Kambra / Lucija Penko + Medprostor d.o.o.
Text description provided by the architects. The project is located in the Karst region of Slovenia, where the climate is Mediterranean and the landscape rocky and dry, covered only by endless stretches of vine and pine tree forests.
The old abandoned barn stands in the centre of a small village, its walls curving along the narrow road between the cluster of houses. It appears to have grown out of a rock, facing South-West onto an enclosed garden and over the hills above the city of Trieste.
The refurbishment of the house was approached with thoughtfulness and care, trying to keep as many of the original elements as possible; the stone window and door frames, the oak roof structure, the washed-out facade render and all the ironmongery additions revealing that it was once a home to a cow called Sivka (Lavender). We gave the place a name as well; Kambra, which is the local vernacular word for a multi/purpose room in the ground floor of the traditional Karst house.
In the garden a new-built single storey building is placed to support Kambra’s contemporary function of a cosy holiday retreat. Facing the house it defines the boundaries of a protected courtyard, a re-interpretation of a local typology; the heart of every homestead.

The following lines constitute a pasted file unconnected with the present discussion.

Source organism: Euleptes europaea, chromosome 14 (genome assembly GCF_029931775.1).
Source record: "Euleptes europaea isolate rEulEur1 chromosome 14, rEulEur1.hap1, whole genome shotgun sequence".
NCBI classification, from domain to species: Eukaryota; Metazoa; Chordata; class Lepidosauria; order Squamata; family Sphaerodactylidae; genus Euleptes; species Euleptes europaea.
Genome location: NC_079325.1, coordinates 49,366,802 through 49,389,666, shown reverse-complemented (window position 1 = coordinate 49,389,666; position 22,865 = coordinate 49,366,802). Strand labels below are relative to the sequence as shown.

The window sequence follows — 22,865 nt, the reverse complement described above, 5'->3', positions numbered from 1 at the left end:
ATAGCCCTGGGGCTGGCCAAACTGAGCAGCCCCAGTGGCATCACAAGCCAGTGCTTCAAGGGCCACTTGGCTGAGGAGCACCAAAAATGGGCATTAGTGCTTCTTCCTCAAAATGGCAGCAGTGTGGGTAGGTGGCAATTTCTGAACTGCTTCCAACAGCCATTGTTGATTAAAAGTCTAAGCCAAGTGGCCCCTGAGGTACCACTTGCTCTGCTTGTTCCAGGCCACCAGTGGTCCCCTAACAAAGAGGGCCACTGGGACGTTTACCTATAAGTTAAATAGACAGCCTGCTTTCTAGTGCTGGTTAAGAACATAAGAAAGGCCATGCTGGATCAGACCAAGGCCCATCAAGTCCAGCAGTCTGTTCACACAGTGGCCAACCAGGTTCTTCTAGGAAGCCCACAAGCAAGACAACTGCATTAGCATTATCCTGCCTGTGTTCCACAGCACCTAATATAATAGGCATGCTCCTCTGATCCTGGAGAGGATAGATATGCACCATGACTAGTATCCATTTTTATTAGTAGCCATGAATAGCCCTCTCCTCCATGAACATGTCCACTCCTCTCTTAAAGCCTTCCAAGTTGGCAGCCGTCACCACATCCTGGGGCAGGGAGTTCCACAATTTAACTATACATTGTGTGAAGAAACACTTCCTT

The main materials used throughout the project are elemental and enduring; the concrete base, framed and complemented by black iron detailing is softened by natural oak surfaces wherever tactility is of main importance.
The solidity of the new materials and the treatment of junctions between the old and the new alludes to the passing of time that the house has withstood, celebrating its marks and scars. The concrete used on the inside of the old house strengthens the stone. Outside, the new built structure, cast in exposed concrete, resembles it.
The house slowly changed and weathered through the course of its past 400 years and its continued transformation has served as an inspiration for its renovation. The concrete building will be eventually overgrown with life forms and marked by rainfall. With that it will, like a rock, become a part of the landscape that it currently confronts with its uniformity and sharp form. The process of change will continue to be its architect.